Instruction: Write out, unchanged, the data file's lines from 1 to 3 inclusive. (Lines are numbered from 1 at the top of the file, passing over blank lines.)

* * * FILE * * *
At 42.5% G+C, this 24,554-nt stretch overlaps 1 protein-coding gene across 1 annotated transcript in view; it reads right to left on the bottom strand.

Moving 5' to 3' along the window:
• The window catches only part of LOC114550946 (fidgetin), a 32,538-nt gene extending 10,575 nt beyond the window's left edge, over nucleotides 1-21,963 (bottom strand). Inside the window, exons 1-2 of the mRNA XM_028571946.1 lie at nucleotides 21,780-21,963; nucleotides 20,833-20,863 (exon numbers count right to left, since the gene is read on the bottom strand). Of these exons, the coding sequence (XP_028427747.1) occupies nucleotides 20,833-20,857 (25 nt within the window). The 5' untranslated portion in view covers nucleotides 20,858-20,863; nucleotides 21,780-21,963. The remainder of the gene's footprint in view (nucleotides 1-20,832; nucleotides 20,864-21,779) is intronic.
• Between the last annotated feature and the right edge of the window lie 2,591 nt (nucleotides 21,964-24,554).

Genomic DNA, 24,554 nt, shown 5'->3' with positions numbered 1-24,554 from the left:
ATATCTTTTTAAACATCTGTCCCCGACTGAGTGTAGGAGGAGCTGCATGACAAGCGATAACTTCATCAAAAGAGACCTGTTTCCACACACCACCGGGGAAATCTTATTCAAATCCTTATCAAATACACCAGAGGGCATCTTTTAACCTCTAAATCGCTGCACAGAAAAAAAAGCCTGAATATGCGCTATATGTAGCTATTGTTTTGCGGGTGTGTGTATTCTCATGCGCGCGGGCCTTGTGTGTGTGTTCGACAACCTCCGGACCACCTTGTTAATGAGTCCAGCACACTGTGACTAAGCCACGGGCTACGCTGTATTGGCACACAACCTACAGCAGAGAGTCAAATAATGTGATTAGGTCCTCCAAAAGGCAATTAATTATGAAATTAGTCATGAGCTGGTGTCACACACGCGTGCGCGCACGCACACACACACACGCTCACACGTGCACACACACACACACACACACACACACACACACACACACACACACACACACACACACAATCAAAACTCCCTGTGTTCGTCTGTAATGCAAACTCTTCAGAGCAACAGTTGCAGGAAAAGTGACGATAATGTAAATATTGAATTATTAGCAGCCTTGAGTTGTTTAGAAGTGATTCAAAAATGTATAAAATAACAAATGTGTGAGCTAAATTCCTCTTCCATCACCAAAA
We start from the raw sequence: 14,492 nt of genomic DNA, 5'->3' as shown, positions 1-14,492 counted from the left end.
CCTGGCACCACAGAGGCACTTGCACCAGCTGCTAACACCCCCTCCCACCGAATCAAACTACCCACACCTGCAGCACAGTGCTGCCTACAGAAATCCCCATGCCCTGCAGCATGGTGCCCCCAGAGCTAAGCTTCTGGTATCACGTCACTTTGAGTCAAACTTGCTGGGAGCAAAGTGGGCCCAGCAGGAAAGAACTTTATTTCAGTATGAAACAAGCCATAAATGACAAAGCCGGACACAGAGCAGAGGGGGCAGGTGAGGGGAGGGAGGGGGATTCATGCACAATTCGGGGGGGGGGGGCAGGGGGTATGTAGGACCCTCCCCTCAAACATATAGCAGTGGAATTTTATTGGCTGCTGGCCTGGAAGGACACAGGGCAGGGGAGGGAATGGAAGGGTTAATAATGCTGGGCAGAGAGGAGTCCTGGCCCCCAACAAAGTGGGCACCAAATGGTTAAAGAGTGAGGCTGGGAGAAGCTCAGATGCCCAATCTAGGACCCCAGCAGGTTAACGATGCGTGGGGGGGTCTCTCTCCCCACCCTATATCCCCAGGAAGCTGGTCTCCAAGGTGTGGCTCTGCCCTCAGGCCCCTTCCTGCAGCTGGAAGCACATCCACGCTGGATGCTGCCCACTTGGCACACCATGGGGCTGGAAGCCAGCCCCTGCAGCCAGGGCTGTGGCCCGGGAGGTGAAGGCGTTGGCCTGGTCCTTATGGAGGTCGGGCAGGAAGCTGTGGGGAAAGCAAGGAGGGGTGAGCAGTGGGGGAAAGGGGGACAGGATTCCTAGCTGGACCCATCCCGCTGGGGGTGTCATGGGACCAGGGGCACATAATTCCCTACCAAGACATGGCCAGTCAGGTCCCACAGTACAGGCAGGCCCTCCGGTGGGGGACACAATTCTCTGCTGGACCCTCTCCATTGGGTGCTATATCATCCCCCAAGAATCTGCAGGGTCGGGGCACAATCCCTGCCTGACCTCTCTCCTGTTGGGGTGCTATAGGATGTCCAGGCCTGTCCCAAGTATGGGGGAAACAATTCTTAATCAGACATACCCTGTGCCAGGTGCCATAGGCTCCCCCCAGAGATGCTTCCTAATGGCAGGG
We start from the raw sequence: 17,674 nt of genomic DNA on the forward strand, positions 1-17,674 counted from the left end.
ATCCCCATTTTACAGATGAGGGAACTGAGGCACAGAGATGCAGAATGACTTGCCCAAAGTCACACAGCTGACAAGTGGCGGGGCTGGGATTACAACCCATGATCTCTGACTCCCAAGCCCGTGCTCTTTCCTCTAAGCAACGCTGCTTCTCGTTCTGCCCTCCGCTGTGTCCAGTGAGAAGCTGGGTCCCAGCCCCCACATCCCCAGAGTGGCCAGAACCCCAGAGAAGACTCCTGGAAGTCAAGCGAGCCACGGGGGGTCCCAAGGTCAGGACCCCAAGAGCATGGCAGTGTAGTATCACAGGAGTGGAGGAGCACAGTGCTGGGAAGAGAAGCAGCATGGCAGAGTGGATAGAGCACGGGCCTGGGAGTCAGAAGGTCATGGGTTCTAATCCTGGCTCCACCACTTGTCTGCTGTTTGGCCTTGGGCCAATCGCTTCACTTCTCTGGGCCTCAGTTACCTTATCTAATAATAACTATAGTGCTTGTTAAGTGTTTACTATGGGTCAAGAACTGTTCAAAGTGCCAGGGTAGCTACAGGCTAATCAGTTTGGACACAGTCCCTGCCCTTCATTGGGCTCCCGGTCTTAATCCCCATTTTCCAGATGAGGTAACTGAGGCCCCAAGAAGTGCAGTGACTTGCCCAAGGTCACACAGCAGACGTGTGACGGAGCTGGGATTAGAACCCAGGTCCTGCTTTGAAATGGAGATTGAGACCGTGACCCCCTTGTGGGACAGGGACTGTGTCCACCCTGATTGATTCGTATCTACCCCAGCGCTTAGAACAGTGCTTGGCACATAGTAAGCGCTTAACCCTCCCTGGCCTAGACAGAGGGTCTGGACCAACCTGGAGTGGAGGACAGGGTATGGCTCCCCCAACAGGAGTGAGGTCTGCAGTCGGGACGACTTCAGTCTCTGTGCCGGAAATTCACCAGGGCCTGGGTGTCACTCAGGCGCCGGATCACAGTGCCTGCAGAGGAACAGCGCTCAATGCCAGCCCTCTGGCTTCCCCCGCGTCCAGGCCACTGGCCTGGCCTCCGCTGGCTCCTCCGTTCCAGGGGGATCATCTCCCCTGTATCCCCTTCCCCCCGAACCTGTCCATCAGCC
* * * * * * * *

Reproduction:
At 42.5% G+C, this 24,554-nt stretch overlaps 1 protein-coding gene across 1 annotated transcript in view; it reads right to left on the bottom strand.

Moving 5' to 3' along the window:
• The window catches only part of LOC114550946 (fidgetin), a 32,538-nt gene extending 10,575 nt beyond the window's left edge, over nucleotides 1-21,963 (bottom strand). Inside the window, exons 1-2 of the mRNA XM_028571946.1 lie at nucleotides 21,780-21,963; nucleotides 20,833-20,863 (exon numbers count right to left, since the gene is read on the bottom strand). Of these exons, the coding sequence (XP_028427747.1) occupies nucleotides 20,833-20,857 (25 nt within the window). The 5' untranslated portion in view covers nucleotides 20,858-20,863; nucleotides 21,780-21,963. The remainder of the gene's footprint in view (nucleotides 1-20,832; nucleotides 20,864-21,779) is intronic.